Ah, the establishment remains afraid of the future! The latest to use scare tactics to defend the cruel status quo is Dr. Oz; Jack takes him apart here.

Jack also has the latest last word on calcium and Vitamin D, and was also interviewed by our friends at Our Hen House.

And Ginny has a great post: Being Fearlessly Vegan. Too much good stuff to quote -- please take a minute to read the whole thing!
ShareThis

Monday, March 25, 2013

The Future: Bill Gates Hops on the Bandwagon


Six years ago, we published One Possible Future: A Roadmap to Animal Liberation, which concluded:

"Our challenge now is to expand the vegetarian market by explaining to more meat eaters the reasons for choosing vegetarian meals, while exposing them to new – though similar – products. 

"The more rapidly we do this, the sooner cruelty-free eating will be widespread.... Cousin Jeb's second wife – a vegetarian since getting an Even If You Like Meat booklet from Jon Camp in 2003 – will use that as an excuse to only cook vegetarian meals  and Jeb will hardly notice the difference! Their daughter Barbara will grow up as a vegan activist, and will oversee McDonald’s shift to non-animal chicken in their sandwiches.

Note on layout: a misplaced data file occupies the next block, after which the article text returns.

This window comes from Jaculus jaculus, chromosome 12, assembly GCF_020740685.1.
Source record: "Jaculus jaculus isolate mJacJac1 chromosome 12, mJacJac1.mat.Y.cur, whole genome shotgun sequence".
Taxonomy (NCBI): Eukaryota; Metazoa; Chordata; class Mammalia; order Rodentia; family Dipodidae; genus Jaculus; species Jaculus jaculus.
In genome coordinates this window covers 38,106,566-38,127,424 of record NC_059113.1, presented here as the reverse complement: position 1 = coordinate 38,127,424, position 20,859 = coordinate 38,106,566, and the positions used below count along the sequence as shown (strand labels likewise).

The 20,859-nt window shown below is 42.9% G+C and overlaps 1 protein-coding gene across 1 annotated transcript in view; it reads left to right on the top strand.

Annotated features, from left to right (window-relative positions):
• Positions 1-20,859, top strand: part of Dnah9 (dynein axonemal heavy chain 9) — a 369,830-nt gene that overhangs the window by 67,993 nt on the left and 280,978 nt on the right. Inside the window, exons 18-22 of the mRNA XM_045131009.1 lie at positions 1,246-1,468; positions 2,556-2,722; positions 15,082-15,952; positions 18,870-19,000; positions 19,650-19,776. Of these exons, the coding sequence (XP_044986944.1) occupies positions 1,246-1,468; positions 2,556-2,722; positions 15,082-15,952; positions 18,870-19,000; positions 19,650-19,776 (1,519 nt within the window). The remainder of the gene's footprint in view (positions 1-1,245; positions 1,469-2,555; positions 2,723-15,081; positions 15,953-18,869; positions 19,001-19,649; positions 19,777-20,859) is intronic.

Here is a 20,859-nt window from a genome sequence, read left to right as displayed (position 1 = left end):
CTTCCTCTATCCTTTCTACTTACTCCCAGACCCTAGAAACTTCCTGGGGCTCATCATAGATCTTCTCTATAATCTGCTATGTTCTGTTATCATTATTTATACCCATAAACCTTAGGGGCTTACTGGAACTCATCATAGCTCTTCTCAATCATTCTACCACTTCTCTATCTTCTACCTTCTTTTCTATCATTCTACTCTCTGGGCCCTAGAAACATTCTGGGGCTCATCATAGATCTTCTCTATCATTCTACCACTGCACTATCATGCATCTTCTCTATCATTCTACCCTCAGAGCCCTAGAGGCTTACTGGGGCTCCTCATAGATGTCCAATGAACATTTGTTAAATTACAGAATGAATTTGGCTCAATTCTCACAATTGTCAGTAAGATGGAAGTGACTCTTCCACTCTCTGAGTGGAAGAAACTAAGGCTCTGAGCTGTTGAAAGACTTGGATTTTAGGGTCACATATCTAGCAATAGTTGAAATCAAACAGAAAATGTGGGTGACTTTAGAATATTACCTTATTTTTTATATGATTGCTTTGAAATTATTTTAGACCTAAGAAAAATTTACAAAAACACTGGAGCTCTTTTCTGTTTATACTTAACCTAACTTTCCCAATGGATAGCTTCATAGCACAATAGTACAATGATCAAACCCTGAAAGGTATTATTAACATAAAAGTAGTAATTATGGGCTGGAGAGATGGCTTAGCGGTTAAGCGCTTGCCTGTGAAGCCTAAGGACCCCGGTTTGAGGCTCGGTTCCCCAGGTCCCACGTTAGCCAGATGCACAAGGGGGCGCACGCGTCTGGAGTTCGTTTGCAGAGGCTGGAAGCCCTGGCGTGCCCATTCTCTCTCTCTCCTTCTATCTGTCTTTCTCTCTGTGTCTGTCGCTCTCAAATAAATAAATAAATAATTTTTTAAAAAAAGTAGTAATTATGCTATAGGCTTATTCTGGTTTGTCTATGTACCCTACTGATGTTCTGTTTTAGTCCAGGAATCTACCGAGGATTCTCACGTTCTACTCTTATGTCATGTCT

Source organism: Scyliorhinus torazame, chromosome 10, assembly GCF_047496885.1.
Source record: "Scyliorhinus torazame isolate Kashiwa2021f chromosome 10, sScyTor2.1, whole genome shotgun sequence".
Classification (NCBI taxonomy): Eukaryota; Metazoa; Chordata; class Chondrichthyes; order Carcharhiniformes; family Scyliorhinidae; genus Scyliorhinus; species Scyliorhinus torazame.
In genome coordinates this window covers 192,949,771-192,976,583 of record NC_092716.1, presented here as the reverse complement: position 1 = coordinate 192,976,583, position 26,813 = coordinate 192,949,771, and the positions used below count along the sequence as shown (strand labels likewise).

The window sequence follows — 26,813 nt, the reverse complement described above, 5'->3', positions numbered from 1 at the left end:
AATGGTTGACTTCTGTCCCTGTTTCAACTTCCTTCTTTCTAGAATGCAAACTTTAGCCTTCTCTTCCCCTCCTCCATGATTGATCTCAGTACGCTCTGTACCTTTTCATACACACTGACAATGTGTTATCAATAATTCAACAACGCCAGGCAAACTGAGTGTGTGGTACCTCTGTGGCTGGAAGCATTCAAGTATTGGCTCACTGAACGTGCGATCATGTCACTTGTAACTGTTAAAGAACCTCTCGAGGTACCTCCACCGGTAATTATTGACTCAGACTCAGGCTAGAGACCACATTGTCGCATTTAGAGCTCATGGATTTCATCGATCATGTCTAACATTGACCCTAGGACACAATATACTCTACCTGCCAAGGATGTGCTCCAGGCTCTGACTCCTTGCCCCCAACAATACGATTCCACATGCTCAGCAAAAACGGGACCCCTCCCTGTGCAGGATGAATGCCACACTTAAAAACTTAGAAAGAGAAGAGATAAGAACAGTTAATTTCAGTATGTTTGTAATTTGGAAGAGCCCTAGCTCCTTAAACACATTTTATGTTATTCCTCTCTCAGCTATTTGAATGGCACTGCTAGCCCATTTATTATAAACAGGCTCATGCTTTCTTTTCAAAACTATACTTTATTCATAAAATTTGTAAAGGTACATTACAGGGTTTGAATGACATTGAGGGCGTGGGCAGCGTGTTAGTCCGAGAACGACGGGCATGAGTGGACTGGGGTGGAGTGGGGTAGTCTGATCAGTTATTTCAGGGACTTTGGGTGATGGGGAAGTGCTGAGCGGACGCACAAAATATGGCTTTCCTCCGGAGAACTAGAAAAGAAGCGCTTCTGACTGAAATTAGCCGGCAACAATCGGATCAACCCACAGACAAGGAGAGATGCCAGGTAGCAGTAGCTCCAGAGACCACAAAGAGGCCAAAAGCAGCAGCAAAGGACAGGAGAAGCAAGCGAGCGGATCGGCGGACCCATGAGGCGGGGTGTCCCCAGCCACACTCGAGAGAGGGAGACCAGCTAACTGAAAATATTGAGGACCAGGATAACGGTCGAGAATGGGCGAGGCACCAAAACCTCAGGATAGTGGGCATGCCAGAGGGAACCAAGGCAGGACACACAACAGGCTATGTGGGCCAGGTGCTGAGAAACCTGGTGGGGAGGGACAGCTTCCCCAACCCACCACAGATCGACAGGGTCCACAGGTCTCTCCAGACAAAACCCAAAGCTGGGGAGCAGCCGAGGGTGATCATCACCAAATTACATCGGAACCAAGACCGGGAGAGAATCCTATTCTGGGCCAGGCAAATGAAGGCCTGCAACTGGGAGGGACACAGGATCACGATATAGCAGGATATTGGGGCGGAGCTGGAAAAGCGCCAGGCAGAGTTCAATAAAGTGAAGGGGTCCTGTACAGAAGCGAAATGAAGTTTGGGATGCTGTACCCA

"Despite all the current horror and continued suffering, if we take the long view and are willing to commit to the work that needs to be done, we should be deeply optimistic. Animal liberation can be the future.... Change will not come by revolution, but through person-by-person outreach progressing hand-in-hand with advances in technology, leading slowly but inexorably to a new norm that, to most people, hardly seems different. But an unfathomable amount of suffering will be prevented.

"It is up to us to make this happen."

Since then, we've documented how more millionaires (Evan Williams and Biz Stone, Peter Thiel, etc.) have adopted the same vision of advancing technology bringing about the new world we want.

Now, the Gates Foundation is getting on bandwagon, with their new report: The Future of Food: How food scientists are reinventing meat – and how it can benefit everyone.


ShareThis

Sunday, March 24, 2013

Feedback and Illinois Pics

Thanks to everyone who sent feedback to last week's Enewsletter, A Meaningful Life. Want to just share one, which accompanied a donation and order for booklets: